Lesson: Rewrite the Script of Imperialism: Imperialism Simulation
- Index cards
- 4 decks of playing cards
- mix 4 decks of playing cards together very well
- distribute the 4 decks between 4 group tables
- label the tables A, B, C and D
- the tables will be assigned as follows, but students will not know this:
- A = independent
- B = sphere of influence
- C = colony
- D = protectorate
- Give table A far more cards than other tables
- Assign at least 2 students to each table group, and choose two students to be your “helpers”. These should be confident students who can command others naturally.
- Prepare and distribute the following cards: (download attached lesson plan)
Explain to students that they will need to complete a task in groups, but that some people will have roles written on index cards. The roles have to be followed and carried out with enthusiasm, like actors, but should not be discussed with others unless absolutely necessary. Once the tasks are finished, we will talk about how everything went. The task is that they have to work with their group to put together a deck of cards. There are four decks of cards in the room and they have been all mixed up. Groups can get the cards they need by trading with other groups, but only one card at a time. That means they have to talk about what card to ask for, which table to ask, then go ask and report back, and decide together what to do next. It is important that they decide with their group who to ask for what card, and do so only one request at time.
Circulate while students make decisions and trade cards, trying to build decks. Carefully monitor interactions between students to make sure there isn’t an excess of hostility, and carefully time the ending for the debriefing to be at a point where students have become emotionally involved in the game, possibly frustrated, but before they become discouraged or upset. You want them to know what it feels like to have “the deck stacked against them,” if you’ll forgive the pun, but you don’t want the emotional experience to overpower their ability to analyze what happened.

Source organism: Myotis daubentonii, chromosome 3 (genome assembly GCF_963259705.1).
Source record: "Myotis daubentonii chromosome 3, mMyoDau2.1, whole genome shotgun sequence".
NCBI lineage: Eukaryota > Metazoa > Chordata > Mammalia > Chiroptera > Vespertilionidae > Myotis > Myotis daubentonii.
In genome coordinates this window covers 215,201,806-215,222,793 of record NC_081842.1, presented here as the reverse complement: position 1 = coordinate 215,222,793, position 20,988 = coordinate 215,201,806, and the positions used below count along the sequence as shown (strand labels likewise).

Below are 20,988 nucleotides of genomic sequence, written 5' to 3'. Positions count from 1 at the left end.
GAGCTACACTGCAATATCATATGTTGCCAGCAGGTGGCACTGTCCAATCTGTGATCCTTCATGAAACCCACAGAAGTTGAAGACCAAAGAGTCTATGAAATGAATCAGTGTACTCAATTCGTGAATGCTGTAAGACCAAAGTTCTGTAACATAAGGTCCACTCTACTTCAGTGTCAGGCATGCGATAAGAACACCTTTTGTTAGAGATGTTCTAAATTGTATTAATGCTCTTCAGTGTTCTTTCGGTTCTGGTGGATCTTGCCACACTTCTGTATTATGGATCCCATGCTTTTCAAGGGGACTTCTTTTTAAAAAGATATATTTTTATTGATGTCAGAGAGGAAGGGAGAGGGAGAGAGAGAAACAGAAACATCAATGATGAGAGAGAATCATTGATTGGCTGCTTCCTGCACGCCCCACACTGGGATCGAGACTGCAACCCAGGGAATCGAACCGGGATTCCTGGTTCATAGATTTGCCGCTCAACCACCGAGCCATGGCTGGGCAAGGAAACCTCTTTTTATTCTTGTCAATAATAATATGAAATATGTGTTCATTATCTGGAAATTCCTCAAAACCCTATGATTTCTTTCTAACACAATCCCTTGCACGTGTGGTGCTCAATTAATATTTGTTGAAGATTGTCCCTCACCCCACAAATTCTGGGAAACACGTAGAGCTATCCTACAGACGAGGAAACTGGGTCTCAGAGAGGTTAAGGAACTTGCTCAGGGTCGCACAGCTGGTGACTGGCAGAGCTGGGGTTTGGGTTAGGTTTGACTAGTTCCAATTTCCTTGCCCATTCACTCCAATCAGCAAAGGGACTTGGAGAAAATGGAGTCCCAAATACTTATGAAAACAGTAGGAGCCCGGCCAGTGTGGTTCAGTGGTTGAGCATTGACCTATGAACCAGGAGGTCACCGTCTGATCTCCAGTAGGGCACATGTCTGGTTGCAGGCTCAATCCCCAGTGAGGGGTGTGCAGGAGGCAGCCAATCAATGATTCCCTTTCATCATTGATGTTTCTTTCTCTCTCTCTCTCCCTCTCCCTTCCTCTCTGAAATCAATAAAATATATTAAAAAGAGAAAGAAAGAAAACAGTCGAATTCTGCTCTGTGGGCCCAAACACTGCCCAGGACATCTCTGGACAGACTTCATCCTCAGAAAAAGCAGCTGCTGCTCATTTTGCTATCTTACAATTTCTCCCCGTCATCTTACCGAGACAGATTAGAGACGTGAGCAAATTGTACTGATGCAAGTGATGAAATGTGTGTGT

Stop the task, clarify that winning is not the focus and give students a moment to shake off their investment. Collect cards off of the tables and ask students to physically turn toward the discussion (state change). Ask one student from each table to briefly explain what actually happened during the simulation. Try to lead them in telling their experience in the order it unfolded. If they haven’t figured it out, tell the class that this was a demonstration of different forms of control used in imperialism. Tell each group what they were representing and write the definitions on the board:
- A: Independent – a country that makes its own decisions and can trade with any country they choose
- B: Sphere of Influence – a country that is under the influence of another country, and mostly has to trade with only that country
- C: Colony – a country that is completely controlled by outsiders
- D: Protectorate – a country that is controlled by outsiders, but only indirectly through local leaders
Ask a student from each group to talk about how it felt to have the level of control they had. Support them in relating their experiences to the real-life experiences of populations in history.
Review the discussion started yesterday about cases in which outside control would be easy or not.
Students complete History, Chapter 11, Section 2 and Assessment
Students read Heart of Darkness pp.37-51
Check in with groups and review their answers to the section assessment, have students complete Project Vocabulary Cloze